Definitions of Success
In fisheries investment, the definition of success that we seek to achieve may depend on which level you operate. One definition raised on the Blended Finance in Fisheries panel by Akipeo was “IRR Zero.” At the harvest level, in aggregate, large institutions may need to recalibrate expectations for fisheries to break-even, knowing that shifting to sustainable production is a worthwhile impact goal, given their crucial role in food security and ecosystem health. On the ground, the story looks a lot different. Lotus Impact discussed the wealth of opportunity that exists when investors focus on good entrepreneurs seeking to make community-level impact with business models that can disrupt the status quo in food distribution and data management. From an angel investor’s point of view, scalable models that create positive impact are a compelling opportunity to take risk given the opportunity to remove inefficiency and create new value in fisheries.
While fisheries are complicated, humans are adept at managing complexity with the right incentives and shared knowledge. By casting a broader net for how fisheries generate value and how funders collaborate, we can set global fisheries a new, scalable path to sustainable production.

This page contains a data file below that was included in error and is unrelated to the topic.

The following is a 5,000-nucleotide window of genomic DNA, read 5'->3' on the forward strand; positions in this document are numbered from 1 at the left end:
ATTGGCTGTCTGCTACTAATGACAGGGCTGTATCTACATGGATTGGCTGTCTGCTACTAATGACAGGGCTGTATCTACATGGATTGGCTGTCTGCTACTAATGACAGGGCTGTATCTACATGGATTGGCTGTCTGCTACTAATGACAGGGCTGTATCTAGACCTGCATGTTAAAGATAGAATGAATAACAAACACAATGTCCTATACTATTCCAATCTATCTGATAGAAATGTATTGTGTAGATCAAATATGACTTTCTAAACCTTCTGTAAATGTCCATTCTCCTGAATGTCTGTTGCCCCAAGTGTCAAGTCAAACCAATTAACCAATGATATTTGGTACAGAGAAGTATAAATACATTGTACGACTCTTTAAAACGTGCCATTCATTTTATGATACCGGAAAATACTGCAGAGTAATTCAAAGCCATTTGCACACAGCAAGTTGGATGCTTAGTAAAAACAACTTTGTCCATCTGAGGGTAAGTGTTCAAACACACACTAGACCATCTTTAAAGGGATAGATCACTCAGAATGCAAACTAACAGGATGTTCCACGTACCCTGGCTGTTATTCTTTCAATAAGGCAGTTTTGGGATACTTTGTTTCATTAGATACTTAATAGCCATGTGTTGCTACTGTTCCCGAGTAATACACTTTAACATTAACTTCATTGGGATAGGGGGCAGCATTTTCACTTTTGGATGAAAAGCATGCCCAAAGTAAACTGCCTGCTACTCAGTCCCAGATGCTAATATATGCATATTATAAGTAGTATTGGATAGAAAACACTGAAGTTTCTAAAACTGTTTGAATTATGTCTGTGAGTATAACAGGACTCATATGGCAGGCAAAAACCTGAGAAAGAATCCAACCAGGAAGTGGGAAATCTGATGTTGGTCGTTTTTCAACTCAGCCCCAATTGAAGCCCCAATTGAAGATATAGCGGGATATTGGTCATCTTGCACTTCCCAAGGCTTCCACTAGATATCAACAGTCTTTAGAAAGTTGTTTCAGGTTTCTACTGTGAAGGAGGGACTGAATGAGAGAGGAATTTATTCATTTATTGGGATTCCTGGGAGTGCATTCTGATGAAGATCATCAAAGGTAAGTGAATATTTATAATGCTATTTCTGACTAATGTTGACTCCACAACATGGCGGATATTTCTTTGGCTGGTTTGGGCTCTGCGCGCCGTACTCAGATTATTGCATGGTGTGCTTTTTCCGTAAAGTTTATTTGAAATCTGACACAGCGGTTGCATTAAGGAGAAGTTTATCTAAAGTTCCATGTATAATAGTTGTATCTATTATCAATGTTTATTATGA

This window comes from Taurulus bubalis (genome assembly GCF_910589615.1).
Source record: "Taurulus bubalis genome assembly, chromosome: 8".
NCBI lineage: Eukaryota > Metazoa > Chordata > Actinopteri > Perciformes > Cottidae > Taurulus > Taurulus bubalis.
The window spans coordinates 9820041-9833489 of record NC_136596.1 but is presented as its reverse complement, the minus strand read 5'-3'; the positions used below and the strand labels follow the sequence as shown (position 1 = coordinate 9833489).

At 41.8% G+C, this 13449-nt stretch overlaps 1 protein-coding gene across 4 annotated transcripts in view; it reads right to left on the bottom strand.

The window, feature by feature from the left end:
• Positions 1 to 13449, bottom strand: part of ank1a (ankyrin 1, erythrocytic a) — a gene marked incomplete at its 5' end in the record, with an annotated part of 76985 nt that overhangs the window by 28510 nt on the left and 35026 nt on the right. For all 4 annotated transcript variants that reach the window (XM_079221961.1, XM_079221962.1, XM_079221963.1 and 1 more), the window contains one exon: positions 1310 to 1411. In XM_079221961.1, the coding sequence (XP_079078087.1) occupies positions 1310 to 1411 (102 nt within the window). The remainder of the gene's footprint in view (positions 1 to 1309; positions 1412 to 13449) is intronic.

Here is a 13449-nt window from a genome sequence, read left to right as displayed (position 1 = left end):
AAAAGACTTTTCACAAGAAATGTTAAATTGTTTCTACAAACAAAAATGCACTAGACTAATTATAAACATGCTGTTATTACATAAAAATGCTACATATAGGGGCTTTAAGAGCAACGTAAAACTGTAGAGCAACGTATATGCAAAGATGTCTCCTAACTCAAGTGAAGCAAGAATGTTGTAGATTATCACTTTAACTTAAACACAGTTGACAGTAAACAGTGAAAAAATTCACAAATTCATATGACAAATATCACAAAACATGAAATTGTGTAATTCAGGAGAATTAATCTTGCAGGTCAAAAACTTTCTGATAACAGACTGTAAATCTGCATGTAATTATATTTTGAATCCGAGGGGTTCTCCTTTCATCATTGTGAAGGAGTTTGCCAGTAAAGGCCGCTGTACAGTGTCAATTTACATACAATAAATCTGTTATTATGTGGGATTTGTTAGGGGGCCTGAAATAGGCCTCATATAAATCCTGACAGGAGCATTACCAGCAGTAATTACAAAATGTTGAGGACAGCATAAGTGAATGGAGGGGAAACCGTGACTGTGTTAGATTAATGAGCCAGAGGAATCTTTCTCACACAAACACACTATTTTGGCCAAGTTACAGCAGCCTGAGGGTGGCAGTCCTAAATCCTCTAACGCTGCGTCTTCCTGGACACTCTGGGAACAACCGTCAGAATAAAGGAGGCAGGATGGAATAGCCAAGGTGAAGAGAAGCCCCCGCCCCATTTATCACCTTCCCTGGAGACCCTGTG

- The Sunken Billions Revisited: Progress and Challenges in Global Marine Fisheries, World Bank
- Principles for Investing in Sustainable Wild-Caught Fisheries
- Blended Finance Volume 1: A Primer for Development Finance and Philanthropic Funders
- Making Sense of Wild Seafood Supply Chains
About the Author
As Blended Finance Lead for Future of Fish, Greg FitzGerald applies his experience as an entrepreneur, strategist and fundraising advisor to design creative models for financing fisheries transformation. Greg has previously founded two environmental analytics companies to illuminate supply chain carbon emissions and waste, has advised executives of publicly listed companies through digital transformation initiatives, and has coached dozens of impact startups from concept through seed funding. Greg holds an MBA (Oxford University), mechatronics systems engineering degree (U. Waterloo), and was sponsored by Google to attend the climate change themed Global Solutions Program at Singularity University to positively impact a billion people in ten years.